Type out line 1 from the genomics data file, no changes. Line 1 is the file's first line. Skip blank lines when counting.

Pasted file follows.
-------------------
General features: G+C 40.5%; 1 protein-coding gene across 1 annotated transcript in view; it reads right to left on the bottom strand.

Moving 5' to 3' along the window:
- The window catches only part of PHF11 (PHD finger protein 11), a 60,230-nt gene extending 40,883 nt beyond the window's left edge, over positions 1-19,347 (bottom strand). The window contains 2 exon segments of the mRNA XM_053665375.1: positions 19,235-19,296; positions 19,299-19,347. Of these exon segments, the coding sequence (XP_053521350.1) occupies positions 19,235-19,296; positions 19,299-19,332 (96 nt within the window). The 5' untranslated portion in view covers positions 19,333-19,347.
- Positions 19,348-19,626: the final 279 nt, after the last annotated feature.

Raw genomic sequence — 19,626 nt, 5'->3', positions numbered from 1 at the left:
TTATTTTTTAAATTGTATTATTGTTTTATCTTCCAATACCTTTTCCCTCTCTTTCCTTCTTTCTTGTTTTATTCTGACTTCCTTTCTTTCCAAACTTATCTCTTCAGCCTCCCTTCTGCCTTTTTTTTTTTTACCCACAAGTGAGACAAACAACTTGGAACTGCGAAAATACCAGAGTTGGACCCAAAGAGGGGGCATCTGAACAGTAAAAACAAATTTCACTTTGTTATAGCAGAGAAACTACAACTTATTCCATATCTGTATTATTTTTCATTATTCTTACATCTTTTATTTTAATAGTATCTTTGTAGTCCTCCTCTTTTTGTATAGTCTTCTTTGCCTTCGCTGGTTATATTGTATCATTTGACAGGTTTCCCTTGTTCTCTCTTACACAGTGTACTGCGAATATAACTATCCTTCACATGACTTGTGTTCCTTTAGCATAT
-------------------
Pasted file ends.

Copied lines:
General features: G+C 40.5%; 1 protein-coding gene across 1 annotated transcript in view; it reads right to left on the bottom strand.